November 12, 2016
2863 RWANDA - The intore, or dance of heroes
Rwanda has been a unified state since pre-colonial times, and the population is drawn from just one cultural and linguistic group, the Banyarwanda (literally "those who come from Rwanda") this contrasts with most modern African states, whose borders were drawn by colonial powers and did not correspond to ethnic boundaries or pre-colonial kingdoms. Within the Banyarwanda people, there are three separate groups, the Hutu, Tutsi and Twa, who share a single language and cultural heritage.
Dance and music are the most spectacular expressions of the Rwandan culture. There was a distinction between ordinary and warlike dances. The last ones are an integral part of ceremonies, festivals, social gatherings and storytelling. This art form was refined over centuries in the courts of the Rwandan mwami (king). The most famous traditional dance is a highly choreographed routine consisting of three components: the umushagiriro, or cow dance, performed by women; the intore, or dance of heroes, performed by men; and the drumming, also traditionally performed by men, on drums known as ingoma.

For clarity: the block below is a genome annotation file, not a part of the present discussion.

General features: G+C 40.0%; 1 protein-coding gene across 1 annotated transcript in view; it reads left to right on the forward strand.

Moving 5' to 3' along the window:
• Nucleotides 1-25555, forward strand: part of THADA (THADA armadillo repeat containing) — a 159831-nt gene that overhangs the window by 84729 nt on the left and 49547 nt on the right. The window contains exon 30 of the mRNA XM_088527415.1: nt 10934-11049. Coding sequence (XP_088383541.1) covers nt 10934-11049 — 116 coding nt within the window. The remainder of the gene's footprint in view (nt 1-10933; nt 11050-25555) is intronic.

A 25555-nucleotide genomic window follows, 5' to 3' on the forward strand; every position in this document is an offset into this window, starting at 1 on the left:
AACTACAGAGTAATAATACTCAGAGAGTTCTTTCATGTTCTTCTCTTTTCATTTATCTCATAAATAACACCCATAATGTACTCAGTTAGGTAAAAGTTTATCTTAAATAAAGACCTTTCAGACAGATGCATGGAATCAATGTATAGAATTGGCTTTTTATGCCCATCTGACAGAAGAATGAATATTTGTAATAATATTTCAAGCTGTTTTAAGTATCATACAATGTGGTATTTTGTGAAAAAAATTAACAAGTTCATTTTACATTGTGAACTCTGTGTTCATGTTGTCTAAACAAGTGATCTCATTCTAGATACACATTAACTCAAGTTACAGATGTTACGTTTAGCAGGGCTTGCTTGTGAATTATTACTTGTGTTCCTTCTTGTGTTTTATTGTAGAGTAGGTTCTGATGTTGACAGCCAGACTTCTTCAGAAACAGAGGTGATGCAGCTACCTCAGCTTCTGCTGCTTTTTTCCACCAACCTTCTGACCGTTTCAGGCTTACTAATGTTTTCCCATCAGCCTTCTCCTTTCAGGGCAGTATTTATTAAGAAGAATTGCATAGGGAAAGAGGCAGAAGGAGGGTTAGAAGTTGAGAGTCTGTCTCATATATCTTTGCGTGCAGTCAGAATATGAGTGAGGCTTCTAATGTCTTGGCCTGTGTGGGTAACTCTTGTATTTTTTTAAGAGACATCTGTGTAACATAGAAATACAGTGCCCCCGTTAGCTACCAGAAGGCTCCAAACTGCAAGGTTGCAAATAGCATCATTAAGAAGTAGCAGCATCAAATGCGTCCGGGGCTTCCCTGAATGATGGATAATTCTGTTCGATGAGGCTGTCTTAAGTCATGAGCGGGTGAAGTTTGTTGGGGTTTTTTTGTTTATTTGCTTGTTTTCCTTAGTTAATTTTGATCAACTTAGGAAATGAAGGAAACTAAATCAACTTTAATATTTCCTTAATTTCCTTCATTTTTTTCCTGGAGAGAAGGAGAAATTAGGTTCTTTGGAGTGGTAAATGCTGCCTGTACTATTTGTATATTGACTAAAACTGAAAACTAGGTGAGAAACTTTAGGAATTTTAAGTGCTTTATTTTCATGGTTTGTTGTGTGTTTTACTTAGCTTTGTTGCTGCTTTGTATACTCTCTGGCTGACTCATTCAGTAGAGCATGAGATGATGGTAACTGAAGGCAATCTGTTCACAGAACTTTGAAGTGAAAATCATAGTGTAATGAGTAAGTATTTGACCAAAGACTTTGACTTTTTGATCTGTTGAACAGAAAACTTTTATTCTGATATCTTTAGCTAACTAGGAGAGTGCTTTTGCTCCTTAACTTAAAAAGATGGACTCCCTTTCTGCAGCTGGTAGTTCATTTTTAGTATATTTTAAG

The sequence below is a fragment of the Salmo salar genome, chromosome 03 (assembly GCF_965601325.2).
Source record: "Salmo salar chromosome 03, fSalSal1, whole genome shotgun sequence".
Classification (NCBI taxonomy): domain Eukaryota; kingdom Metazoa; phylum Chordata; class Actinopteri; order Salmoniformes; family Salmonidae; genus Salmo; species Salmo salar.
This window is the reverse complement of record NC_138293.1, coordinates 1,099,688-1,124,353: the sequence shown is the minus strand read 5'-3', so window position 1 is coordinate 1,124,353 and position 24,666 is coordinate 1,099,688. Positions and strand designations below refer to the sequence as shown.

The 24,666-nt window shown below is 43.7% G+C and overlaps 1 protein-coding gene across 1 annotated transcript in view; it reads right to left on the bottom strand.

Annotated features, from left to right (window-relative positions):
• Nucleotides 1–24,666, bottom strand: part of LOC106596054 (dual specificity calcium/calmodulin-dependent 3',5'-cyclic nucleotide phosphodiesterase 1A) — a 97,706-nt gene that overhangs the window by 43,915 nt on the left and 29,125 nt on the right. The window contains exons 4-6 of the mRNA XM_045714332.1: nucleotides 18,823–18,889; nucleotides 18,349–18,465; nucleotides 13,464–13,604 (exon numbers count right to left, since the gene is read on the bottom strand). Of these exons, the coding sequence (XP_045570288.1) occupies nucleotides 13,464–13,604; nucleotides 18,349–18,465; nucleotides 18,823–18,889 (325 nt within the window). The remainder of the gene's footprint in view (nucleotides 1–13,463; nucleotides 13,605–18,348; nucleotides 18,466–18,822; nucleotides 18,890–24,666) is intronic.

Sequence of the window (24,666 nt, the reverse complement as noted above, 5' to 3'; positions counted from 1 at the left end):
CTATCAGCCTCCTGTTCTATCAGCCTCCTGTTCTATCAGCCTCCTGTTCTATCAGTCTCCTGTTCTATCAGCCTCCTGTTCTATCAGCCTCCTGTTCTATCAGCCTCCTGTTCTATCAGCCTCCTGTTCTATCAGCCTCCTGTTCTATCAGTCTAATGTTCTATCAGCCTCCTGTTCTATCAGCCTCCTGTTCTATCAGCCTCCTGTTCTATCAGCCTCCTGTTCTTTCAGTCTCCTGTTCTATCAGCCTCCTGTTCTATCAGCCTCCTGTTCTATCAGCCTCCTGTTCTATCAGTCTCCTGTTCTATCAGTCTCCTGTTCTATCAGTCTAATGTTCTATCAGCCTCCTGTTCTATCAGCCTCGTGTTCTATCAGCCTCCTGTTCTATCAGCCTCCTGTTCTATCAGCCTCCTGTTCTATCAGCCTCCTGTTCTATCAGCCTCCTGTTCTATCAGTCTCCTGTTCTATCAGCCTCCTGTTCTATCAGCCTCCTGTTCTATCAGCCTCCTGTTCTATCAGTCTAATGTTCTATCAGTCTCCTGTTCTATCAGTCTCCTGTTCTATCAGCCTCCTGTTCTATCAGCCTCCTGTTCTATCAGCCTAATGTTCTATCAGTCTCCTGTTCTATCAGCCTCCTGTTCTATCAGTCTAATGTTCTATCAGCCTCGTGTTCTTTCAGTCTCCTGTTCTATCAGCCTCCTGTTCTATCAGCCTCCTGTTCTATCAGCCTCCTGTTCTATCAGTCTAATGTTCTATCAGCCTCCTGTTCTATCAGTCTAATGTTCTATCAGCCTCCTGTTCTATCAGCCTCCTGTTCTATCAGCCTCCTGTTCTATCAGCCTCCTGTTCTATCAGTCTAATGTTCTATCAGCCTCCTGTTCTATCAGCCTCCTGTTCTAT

The intore is performed by men wearing grass wigs and carrying spears. The background is a dance performed by returning warriors, celebrating victory in battle. The dancers move from side to side combining grace and complex choreography with a raw aggression. At certain stages the dancers stop, with arms outstretched and make blood-curdling battle crys. These calls are individual to each dancer and represent warriors declaiming the details of how many he had slain in battle. Battles traditionally involved Hutu, Tutsi and Twa fighting alongside each-other against a common enemy.
About the stamp
The stamp is part of a series of five, depicting folkloric activities, about which I wrote here.
Rwanda - Wikipedia
Rwanda Intore Dancers - Rwanda Direct
Sender: Deo Niyongeso
Sent from Kigali (Rwanda), on 18.10.2016